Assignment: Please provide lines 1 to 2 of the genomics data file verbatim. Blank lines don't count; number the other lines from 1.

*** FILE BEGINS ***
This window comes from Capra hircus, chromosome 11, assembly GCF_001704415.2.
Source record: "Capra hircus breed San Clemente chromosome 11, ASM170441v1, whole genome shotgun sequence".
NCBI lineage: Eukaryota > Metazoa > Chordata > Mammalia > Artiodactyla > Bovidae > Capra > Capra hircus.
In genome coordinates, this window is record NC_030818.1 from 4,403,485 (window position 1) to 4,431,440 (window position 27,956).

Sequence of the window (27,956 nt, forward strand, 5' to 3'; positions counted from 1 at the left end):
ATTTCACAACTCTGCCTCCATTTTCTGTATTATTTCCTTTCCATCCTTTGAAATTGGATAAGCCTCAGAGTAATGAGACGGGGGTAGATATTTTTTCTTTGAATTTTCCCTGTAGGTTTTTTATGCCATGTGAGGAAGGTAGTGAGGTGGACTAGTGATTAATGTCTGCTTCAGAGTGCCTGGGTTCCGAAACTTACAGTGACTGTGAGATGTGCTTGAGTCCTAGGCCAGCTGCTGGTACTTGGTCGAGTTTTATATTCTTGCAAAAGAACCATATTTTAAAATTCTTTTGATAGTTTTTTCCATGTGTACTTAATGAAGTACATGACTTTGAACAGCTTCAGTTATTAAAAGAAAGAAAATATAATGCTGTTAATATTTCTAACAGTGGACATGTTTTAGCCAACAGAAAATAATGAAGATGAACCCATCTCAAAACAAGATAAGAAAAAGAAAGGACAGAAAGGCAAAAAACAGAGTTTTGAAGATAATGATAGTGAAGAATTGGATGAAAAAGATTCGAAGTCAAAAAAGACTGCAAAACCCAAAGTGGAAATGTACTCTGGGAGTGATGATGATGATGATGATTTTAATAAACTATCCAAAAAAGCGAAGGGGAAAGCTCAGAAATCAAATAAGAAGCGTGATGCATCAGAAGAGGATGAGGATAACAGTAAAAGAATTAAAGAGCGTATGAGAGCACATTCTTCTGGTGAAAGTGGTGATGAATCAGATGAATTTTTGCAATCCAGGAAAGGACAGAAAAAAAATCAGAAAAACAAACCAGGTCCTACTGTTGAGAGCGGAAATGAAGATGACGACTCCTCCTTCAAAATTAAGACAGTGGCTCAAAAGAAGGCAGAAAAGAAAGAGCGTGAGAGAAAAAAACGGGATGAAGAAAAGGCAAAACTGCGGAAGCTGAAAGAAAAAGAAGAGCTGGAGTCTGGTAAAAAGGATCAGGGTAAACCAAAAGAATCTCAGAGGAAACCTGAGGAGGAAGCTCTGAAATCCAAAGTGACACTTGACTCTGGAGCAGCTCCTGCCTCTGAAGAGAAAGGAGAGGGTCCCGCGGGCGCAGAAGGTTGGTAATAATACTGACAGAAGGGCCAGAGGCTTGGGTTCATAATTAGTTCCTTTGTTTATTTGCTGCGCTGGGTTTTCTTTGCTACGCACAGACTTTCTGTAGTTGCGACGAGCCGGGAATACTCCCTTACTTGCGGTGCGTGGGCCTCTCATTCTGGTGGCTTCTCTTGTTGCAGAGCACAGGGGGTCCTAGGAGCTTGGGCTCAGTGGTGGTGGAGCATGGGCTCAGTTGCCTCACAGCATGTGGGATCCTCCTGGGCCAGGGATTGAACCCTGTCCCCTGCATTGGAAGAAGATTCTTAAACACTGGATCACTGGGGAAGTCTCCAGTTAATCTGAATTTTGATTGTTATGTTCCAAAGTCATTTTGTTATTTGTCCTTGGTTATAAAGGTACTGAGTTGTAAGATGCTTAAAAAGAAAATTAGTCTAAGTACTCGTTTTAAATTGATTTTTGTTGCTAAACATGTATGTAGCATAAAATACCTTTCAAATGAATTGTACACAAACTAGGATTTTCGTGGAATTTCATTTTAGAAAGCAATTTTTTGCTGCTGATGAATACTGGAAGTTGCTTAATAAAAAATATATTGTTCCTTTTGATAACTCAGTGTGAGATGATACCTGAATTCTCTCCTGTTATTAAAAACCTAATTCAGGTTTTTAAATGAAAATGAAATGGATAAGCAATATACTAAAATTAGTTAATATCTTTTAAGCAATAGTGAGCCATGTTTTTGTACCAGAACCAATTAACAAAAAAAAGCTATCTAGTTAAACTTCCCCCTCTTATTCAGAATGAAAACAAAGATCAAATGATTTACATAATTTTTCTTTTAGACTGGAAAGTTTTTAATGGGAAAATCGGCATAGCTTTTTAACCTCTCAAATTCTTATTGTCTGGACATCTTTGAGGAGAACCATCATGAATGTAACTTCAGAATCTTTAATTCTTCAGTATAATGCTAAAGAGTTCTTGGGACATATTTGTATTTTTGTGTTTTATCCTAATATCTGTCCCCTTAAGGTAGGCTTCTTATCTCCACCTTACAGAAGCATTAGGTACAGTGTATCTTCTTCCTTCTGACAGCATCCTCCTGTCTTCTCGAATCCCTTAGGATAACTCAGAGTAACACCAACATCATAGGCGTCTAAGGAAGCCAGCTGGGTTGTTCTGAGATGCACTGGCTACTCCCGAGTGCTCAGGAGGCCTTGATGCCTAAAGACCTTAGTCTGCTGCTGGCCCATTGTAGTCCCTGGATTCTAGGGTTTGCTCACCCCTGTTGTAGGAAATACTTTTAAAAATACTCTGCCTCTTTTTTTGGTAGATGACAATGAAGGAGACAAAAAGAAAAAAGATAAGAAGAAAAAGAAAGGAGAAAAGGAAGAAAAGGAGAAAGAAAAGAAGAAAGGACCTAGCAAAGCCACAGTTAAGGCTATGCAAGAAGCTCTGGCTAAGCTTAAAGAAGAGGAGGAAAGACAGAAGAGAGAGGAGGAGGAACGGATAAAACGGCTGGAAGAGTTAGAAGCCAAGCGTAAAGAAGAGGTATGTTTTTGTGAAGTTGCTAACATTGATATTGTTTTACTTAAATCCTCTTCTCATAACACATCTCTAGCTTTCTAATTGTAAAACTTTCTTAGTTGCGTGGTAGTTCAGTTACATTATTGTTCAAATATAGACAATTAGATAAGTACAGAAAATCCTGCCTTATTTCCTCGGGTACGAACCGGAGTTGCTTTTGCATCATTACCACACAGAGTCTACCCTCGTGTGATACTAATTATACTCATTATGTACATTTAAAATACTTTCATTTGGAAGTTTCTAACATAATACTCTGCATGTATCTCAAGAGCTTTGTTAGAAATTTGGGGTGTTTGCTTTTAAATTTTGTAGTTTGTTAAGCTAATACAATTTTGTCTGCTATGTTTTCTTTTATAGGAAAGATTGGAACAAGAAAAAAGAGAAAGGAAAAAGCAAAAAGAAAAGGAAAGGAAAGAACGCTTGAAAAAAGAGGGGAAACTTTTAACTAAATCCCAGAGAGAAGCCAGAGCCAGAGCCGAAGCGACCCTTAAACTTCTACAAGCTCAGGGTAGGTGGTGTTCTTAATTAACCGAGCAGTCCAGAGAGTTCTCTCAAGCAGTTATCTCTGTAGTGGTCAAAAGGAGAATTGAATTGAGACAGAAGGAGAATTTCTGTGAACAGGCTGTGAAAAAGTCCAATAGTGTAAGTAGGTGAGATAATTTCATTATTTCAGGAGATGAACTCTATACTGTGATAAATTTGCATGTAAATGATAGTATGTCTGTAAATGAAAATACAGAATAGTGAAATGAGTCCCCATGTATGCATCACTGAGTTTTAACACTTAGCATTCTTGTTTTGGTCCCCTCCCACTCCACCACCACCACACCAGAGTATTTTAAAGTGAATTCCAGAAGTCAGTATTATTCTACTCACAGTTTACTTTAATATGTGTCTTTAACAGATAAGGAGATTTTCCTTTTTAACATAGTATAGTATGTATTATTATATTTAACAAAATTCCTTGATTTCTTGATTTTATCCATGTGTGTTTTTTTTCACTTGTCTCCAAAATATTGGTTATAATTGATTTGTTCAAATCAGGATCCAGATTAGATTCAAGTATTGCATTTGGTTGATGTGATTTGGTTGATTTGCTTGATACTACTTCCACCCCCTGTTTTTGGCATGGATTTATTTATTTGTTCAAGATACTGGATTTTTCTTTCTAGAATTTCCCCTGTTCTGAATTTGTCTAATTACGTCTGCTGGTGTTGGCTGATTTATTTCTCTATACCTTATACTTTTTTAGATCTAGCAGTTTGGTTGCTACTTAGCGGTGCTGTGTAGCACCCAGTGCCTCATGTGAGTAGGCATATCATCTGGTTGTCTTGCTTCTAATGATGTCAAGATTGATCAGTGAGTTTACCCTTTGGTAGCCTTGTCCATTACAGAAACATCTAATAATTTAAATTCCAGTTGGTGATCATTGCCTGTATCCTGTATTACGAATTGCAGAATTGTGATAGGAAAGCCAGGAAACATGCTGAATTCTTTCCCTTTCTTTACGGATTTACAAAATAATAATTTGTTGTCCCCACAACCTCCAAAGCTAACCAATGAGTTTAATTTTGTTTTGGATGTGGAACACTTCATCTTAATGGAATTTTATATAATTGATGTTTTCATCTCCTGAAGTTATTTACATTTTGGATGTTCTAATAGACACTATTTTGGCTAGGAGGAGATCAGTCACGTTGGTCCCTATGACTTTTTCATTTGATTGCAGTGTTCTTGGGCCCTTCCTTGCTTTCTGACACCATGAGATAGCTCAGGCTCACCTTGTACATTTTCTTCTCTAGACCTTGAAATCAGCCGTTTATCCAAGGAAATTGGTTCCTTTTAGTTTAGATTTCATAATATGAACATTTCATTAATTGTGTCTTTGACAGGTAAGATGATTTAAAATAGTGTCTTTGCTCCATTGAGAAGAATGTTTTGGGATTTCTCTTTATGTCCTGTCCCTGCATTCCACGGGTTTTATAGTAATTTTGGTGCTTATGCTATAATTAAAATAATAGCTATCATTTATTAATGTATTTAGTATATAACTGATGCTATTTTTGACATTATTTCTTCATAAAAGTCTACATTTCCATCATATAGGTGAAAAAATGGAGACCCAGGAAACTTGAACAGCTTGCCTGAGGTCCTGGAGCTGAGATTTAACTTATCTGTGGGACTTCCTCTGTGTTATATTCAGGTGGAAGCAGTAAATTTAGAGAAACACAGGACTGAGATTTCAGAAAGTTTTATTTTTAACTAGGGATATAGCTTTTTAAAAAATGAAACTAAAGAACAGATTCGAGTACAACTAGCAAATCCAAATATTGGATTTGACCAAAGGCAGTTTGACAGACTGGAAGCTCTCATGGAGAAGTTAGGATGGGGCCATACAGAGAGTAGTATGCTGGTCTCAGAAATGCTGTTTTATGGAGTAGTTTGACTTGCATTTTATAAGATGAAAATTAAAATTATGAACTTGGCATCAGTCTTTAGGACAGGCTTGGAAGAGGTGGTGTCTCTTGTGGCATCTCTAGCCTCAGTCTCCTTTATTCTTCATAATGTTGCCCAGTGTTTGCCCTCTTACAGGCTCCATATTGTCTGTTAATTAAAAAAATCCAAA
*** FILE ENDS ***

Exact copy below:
This window comes from Capra hircus, chromosome 11, assembly GCF_001704415.2.
Source record: "Capra hircus breed San Clemente chromosome 11, ASM170441v1, whole genome shotgun sequence".